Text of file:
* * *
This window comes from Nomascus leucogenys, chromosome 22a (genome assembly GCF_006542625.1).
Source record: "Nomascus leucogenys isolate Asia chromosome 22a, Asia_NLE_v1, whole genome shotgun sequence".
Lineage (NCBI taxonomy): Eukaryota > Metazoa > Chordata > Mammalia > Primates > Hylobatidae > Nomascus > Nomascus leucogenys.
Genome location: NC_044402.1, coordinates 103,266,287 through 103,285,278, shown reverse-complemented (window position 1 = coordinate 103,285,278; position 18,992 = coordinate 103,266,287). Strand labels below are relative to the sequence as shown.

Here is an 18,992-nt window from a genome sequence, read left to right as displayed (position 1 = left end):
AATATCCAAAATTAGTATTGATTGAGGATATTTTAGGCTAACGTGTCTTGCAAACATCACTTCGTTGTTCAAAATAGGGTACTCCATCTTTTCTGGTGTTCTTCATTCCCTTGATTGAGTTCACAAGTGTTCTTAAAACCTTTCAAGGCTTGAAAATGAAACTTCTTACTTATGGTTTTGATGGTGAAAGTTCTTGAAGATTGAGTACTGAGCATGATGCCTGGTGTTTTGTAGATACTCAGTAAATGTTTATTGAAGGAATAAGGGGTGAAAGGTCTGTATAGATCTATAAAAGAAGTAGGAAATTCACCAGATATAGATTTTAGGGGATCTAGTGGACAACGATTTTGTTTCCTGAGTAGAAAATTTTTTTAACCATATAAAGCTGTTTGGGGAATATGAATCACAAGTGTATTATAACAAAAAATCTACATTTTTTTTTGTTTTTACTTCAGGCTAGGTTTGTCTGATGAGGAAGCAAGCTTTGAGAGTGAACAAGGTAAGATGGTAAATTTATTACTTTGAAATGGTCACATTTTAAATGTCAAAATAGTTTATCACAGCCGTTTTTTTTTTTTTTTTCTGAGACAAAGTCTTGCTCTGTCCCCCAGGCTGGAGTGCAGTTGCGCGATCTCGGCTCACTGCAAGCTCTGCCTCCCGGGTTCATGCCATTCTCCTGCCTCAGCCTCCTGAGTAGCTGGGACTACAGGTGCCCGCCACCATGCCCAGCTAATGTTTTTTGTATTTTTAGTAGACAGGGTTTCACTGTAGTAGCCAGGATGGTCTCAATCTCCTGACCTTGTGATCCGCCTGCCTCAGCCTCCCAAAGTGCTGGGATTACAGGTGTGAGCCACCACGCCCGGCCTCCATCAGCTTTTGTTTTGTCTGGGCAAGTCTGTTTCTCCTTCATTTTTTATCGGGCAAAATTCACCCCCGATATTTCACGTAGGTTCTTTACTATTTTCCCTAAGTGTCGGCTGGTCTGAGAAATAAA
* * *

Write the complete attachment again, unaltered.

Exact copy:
This window comes from Nomascus leucogenys, chromosome 22a (genome assembly GCF_006542625.1).
Source record: "Nomascus leucogenys isolate Asia chromosome 22a, Asia_NLE_v1, whole genome shotgun sequence".
Lineage (NCBI taxonomy): Eukaryota > Metazoa > Chordata > Mammalia > Primates > Hylobatidae > Nomascus > Nomascus leucogenys.
Genome location: NC_044402.1, coordinates 103,266,287 through 103,285,278, shown reverse-complemented (window position 1 = coordinate 103,285,278; position 18,992 = coordinate 103,266,287). Strand labels below are relative to the sequence as shown.

Here is an 18,992-nt window from a genome sequence, read left to right as displayed (position 1 = left end):
AATATCCAAAATTAGTATTGATTGAGGATATTTTAGGCTAACGTGTCTTGCAAACATCACTTCGTTGTTCAAAATAGGGTACTCCATCTTTTCTGGTGTTCTTCATTCCCTTGATTGAGTTCACAAGTGTTCTTAAAACCTTTCAAGGCTTGAAAATGAAACTTCTTACTTATGGTTTTGATGGTGAAAGTTCTTGAAGATTGAGTACTGAGCATGATGCCTGGTGTTTTGTAGATACTCAGTAAATGTTTATTGAAGGAATAAGGGGTGAAAGGTCTGTATAGATCTATAAAAGAAGTAGGAAATTCACCAGATATAGATTTTAGGGGATCTAGTGGACAACGATTTTGTTTCCTGAGTAGAAAATTTTTTTAACCATATAAAGCTGTTTGGGGAATATGAATCACAAGTGTATTATAACAAAAAATCTACATTTTTTTTTGTTTTTACTTCAGGCTAGGTTTGTCTGATGAGGAAGCAAGCTTTGAGAGTGAACAAGGTAAGATGGTAAATTTATTACTTTGAAATGGTCACATTTTAAATGTCAAAATAGTTTATCACAGCCGTTTTTTTTTTTTTTTTCTGAGACAAAGTCTTGCTCTGTCCCCCAGGCTGGAGTGCAGTTGCGCGATCTCGGCTCACTGCAAGCTCTGCCTCCCGGGTTCATGCCATTCTCCTGCCTCAGCCTCCTGAGTAGCTGGGACTACAGGTGCCCGCCACCATGCCCAGCTAATGTTTTTTGTATTTTTAGTAGACAGGGTTTCACTGTAGTAGCCAGGATGGTCTCAATCTCCTGACCTTGTGATCCGCCTGCCTCAGCCTCCCAAAGTGCTGGGATTACAGGTGTGAGCCACCACGCCCGGCCTCCATCAGCTTTTGTTTTGTCTGGGCAAGTCTGTTTCTCCTTCATTTTTTATCGGGCAAAATTCACCCCCGATATTTCACGTAGGTTCTTTACTATTTTCCCTAAGTGTCGGCTGGTCTGAGAAATAAA